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A New Outfit For Disabled Veterans


A casual conversation between two neighbors set everything in motion…

The wars in Iraq and Afghanistan were still young in 2003. Jeannie Lehowicz, the Director of Programs for Severely Wounded Service Members, had noticed something during her work with severely wounded veterans at Walter Reed and Bethesda Medical Centers: The service personnel recovering there were not just struggling with their wounds, they also were struggling with the realization that their military careers were suddenly over.

The men and women Lehowicz was helping at these facilities were young. Most had enlisted as teenagers—the military was their first job, and many had hoped to make it their careers. Roadside bombs and mortar rounds had changed their plans in a split second. The realization they would soon be forced to enter the job market was yet another challenge in a long string of unforseen challenges.

Far too many simply did not have proper clothing to wear to job interviews.

As fate would have it, the neighbor Lehowicz was speaking to, Bob Shepherd, was in a position to help.

Shepherd was a Director of Information Systems Engineering at the MITRE Corporation, a McLean, Virginia, nonprofit specializing in systems engineering and information technology. He made it his mission to help and immediately set about collecting donations from his coworkers at MITRE to subsidize the purchase of suits, shirts, ties, and accessories for these recovering veterans in need.

Word of the new program, dubbed “Suits for Vets,” spread throughout the company thanks in part to several mentions in the company’s internal newsletter, “MITRE Matters.” Soon collections were organized at company holiday parties and before Memorial and Veterans Day.

Such projects are not unusual at MITRE. The company always has encouraged employees to participate in civic and community affairs, grant-ing paid time off to its employees to support involvement in the community.

The money they collected was used to purchase $500 gift cards that the hospital administration distributed not only to the disabled veterans at both facilities, but also to visiting spouses and family members who often needed to attend events and did not pack suits or dresses, or could not afford them.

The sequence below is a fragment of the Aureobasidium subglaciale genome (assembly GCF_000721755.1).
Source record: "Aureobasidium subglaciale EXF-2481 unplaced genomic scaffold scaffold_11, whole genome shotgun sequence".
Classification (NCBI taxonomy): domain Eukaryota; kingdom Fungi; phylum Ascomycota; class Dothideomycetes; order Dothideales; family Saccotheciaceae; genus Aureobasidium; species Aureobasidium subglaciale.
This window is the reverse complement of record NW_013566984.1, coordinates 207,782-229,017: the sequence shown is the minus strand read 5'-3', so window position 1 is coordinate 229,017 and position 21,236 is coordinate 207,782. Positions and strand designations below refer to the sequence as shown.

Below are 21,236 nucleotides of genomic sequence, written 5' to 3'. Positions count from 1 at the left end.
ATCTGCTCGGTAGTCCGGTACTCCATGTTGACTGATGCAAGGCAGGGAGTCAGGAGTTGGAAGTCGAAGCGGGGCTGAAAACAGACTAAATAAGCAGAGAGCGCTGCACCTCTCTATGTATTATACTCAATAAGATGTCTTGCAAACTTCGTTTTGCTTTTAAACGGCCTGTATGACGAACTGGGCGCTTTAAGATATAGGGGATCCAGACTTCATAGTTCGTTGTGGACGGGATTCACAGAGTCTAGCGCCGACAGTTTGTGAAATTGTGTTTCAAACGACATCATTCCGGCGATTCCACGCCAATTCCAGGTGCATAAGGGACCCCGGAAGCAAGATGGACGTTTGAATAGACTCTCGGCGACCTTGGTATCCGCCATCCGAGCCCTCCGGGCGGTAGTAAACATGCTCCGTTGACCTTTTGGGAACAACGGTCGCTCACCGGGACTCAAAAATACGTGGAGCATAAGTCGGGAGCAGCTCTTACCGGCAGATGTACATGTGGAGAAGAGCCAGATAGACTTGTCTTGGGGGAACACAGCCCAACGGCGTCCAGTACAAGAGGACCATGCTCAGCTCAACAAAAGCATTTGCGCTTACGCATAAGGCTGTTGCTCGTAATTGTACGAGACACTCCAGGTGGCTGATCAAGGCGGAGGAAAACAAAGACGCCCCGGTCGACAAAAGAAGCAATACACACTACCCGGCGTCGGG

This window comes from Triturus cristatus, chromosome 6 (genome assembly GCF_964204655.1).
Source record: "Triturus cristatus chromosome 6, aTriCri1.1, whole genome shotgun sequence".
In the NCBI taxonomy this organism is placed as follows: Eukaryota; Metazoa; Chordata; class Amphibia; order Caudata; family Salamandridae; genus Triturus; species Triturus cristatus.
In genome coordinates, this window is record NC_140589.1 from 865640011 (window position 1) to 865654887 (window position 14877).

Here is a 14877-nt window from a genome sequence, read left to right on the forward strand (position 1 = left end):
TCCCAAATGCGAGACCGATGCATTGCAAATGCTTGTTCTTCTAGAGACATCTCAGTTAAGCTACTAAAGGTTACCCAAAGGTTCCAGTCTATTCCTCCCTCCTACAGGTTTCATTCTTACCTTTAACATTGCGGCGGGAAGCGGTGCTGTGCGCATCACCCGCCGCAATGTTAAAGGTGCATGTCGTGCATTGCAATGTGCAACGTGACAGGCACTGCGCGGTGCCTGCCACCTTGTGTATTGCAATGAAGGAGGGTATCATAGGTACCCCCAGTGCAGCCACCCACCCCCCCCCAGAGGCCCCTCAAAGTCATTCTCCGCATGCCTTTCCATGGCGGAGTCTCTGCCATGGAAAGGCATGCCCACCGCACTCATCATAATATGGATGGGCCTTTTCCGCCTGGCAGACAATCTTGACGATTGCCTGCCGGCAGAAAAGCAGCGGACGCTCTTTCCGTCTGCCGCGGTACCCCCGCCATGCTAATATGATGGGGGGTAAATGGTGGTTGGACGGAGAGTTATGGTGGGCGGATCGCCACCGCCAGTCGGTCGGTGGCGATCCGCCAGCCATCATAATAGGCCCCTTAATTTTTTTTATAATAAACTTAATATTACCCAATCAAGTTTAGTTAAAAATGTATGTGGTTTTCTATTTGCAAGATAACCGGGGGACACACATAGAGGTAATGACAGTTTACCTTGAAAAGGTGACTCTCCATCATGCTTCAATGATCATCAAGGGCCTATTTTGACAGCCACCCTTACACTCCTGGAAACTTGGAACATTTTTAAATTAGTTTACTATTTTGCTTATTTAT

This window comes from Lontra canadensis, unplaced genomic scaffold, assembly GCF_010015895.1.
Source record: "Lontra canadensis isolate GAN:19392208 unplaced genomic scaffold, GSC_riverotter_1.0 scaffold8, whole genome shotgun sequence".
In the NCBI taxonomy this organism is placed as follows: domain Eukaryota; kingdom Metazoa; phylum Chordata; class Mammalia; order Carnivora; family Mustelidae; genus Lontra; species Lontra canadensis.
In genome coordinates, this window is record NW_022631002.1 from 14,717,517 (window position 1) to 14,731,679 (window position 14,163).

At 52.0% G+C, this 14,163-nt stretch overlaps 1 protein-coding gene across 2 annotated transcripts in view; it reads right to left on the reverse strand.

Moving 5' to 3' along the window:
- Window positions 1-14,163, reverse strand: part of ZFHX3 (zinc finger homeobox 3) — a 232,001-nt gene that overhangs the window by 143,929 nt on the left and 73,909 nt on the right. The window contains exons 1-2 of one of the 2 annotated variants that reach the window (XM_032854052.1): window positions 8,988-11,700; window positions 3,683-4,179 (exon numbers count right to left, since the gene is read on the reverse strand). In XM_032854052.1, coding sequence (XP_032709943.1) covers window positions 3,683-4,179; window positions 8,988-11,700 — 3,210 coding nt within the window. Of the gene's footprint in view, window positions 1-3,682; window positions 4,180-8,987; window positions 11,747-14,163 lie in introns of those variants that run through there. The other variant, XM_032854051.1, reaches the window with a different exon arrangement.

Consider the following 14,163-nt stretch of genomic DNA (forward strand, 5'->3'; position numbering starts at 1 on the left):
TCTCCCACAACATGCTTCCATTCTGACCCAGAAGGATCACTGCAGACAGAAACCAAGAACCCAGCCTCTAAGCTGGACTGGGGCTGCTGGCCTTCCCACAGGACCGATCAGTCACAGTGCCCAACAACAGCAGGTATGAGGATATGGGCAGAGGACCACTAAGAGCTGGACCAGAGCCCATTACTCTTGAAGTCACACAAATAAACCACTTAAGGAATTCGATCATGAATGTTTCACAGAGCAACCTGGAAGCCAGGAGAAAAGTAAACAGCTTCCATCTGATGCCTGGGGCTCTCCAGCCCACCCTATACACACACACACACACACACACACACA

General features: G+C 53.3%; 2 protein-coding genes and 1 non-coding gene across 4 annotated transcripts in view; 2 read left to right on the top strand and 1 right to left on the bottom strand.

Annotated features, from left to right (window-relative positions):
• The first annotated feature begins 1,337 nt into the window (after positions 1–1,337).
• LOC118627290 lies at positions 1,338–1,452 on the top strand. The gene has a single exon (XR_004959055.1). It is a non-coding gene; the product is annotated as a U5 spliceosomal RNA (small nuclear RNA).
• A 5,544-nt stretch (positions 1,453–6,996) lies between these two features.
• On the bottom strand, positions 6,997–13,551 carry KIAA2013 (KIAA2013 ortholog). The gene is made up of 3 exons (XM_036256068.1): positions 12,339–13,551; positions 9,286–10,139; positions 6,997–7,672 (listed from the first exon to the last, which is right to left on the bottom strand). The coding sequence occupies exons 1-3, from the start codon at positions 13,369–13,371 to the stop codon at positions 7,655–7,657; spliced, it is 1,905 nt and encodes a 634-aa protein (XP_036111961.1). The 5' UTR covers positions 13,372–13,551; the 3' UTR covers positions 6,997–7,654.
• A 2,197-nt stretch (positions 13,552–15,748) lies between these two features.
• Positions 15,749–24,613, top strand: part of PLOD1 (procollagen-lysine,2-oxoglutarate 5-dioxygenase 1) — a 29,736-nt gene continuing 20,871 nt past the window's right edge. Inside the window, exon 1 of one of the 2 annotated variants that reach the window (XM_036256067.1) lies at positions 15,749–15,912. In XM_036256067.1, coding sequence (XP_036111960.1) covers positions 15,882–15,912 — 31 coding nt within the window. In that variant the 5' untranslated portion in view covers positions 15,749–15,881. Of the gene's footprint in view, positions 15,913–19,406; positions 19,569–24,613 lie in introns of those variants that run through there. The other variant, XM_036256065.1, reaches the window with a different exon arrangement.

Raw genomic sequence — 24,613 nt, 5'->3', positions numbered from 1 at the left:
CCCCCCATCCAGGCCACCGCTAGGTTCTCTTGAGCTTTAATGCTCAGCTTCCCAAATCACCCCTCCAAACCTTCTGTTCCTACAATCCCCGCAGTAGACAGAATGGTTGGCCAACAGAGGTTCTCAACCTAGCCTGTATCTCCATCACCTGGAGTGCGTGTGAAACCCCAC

Men’s clothier Jos. A. Bank has been a vital partner from the very beginning and provides generous discounts. Boudi Hayek, manager of Jos. A. Bank’s Reston, Virginia, store, was instrumental in the program’s development and continued success. Most of the recipients are amputees who require a great deal of specialized tailoring because of the nature of their wounds.

“Even the salespeople have been willing to pitch in,” Lehowicz added. “Some forfeited their own sales commissions on the suits to provide additional accessories such as shoes and ties to the veterans.” Recently Bloomingdale’s has come on board to help women veterans at Walter Reed in need of clothing.

Shepherd died in 2005, but his work is carried on in his memory by several of his MITRE colleagues, including Theda Parrish and VVA Northern Virginia Chapter 227 member Chuck Harris.

Parrish served as a government civilian in Saigon from 1966-68. She understands that having the right clothing for job interviews is just one step in the complex transition to civilian life, but she contends it is a crucial one. “Tying yellow ribbons to a tree is fine, but these soldiers deserve so much more than that,” she said. “They need a chance to show what they can do once they leave the military.”